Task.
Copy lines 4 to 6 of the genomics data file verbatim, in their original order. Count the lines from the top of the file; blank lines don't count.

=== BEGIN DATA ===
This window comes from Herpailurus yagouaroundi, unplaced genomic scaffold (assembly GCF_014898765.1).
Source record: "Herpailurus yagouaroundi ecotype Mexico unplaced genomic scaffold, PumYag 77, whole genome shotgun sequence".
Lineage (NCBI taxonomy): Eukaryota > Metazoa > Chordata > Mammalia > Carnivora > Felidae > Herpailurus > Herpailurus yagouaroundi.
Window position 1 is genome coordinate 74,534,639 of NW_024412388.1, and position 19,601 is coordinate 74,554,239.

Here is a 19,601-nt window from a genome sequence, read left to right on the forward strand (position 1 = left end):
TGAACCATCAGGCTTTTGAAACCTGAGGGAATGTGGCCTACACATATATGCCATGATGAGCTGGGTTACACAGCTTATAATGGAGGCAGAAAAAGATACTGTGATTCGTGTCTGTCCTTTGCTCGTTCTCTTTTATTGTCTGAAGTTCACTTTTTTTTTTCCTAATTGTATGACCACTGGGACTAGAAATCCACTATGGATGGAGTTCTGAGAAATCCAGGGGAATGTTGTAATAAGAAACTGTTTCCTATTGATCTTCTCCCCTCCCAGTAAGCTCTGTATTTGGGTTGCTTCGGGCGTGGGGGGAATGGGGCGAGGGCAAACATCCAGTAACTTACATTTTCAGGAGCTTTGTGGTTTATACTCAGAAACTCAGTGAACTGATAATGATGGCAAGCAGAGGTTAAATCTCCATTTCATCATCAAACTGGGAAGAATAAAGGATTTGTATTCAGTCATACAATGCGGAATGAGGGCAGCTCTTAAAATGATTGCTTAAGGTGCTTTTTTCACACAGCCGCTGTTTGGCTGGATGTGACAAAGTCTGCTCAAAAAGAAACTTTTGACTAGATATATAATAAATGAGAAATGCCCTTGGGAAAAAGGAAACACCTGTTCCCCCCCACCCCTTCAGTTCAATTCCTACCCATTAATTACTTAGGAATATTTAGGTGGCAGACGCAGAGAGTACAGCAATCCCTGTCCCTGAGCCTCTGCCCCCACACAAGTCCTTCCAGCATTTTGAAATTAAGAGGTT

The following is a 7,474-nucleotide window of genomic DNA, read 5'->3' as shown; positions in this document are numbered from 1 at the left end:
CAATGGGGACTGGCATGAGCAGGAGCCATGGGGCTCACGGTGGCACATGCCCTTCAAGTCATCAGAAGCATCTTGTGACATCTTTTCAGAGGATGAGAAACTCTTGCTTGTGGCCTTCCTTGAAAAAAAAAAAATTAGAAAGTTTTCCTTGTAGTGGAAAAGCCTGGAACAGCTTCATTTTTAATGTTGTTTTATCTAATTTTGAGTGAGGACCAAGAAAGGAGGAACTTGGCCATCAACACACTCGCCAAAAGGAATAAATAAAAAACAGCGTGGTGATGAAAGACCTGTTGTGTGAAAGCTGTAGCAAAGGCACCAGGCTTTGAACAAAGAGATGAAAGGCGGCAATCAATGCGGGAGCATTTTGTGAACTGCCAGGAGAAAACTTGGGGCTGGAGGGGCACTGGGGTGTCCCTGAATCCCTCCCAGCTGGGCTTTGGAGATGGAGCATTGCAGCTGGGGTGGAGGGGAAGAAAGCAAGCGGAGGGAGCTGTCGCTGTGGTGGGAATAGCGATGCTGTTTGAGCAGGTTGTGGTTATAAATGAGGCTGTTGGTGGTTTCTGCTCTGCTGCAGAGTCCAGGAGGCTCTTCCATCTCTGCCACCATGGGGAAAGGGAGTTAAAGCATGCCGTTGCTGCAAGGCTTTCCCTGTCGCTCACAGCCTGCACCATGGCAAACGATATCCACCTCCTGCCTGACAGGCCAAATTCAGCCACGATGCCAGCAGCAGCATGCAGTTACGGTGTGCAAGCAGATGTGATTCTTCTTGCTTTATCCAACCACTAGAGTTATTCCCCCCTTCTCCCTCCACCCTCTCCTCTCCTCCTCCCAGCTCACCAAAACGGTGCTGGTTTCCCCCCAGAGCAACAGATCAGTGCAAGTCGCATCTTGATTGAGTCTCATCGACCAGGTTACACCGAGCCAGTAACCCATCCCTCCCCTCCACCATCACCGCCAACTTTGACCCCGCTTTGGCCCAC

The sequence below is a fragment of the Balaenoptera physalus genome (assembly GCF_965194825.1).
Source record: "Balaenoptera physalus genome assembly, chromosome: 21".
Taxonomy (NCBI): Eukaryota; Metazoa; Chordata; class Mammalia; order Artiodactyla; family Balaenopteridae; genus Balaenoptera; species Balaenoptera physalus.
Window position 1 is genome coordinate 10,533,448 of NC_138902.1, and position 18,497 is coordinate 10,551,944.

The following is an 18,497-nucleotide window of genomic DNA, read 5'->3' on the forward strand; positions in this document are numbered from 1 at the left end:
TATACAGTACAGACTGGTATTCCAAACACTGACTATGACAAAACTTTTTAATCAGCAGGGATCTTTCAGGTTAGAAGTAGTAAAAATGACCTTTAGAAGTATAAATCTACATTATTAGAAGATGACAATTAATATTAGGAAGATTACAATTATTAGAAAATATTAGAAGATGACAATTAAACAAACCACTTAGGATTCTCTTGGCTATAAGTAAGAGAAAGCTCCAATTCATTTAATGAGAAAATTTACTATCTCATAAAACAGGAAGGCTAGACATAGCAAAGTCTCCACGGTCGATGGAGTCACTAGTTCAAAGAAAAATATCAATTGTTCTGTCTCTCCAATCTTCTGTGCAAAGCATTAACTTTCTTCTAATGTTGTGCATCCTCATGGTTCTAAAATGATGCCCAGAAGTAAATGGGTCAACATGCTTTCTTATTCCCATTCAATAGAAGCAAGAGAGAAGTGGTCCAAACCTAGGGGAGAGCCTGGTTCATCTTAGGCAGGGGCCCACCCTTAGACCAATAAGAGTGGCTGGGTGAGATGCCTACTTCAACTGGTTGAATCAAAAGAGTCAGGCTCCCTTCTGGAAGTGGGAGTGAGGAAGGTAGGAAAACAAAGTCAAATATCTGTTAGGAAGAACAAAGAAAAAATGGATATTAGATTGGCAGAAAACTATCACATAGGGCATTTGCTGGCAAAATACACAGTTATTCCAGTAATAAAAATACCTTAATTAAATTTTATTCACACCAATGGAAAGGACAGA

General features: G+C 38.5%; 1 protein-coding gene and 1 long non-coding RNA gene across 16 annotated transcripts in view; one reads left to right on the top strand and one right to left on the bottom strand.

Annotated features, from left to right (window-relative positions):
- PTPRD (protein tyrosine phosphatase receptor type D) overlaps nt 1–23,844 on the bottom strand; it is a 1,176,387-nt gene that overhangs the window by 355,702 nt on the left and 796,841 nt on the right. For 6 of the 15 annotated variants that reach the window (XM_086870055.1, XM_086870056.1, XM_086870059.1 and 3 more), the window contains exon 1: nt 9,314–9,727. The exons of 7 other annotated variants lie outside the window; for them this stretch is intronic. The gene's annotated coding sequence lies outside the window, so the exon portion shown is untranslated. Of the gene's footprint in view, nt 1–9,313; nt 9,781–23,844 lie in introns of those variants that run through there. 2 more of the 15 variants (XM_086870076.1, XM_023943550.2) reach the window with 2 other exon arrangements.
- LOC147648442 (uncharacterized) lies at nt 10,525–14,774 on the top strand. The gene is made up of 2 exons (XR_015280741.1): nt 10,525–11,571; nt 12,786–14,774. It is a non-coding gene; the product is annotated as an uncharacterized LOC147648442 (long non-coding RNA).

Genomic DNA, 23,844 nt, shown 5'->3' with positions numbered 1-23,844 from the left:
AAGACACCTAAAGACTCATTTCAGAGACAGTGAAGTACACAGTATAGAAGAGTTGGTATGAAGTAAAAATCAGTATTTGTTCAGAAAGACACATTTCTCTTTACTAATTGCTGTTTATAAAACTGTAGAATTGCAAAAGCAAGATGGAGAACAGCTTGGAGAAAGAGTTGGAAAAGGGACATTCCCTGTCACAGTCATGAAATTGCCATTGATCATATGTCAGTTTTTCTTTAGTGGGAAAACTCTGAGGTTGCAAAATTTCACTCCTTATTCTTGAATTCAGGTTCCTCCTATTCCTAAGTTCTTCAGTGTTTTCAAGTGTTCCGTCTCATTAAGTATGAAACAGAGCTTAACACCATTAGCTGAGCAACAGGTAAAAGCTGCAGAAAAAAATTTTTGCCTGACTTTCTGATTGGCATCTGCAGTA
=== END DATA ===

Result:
Window position 1 is genome coordinate 74,534,639 of NW_024412388.1, and position 19,601 is coordinate 74,554,239.

Here is a 19,601-nt window from a genome sequence, read left to right on the forward strand (position 1 = left end):
TGAACCATCAGGCTTTTGAAACCTGAGGGAATGTGGCCTACACATATATGCCATGATGAGCTGGGTTACACAGCTTATAATGGAGGCAGAAAAAGATACTGTGATTCGTGTCTGTCCTTTGCTCGTTCTCTTTTATTGTCTGAAGTTCACTTTTTTTTTTCCTAATTGTATGACCACTGGGACTAGAAATCCACTATGGATGGAGTTCTGAGAAATCCAGGGGAATGTTGTAATAAGAAACTGTTTCCTATTGATCTTCTCCCCTCCCAGTAAGCTCTGTATTTGGGTTGCTTCGGGCGTGGGGGGAATGGGGCGAGGGCAAACATCCAGTAACTTACATTTTCAGGAGCTTTGTGGTTTATACTCAGAAACTCAGTGAACTGATAATGATGGCAAGCAGAGGTTAAATCTCCATTTCATCATCAAACTGGGAAGAATAAAGGATTTGTATTCAGTCATACAATGCGGAATGAGGGCAGCTCTTAAAATGATTGCTTAAGGTGCTTTTTTCACACAGCCGCTGTTTGGCTGGATGTGACAAAGTCTGCTCAAAAAGAAACTTTTGACTAGATATATAATAAATGAGAAATGCCCTTGGGAAAAAGGAAACACCTGTTCCCCCCCACCCCTTCAGTTCAATTCCTACCCATTAATTACTTAGGAATATTTAGGTGGCAGACGCAGAGAGTACAGCAATCCCTGTCCCTGAGCCTCTGCCCCCACACAAGTCCTTCCAGCATTTTGAAATTAAGAGGTT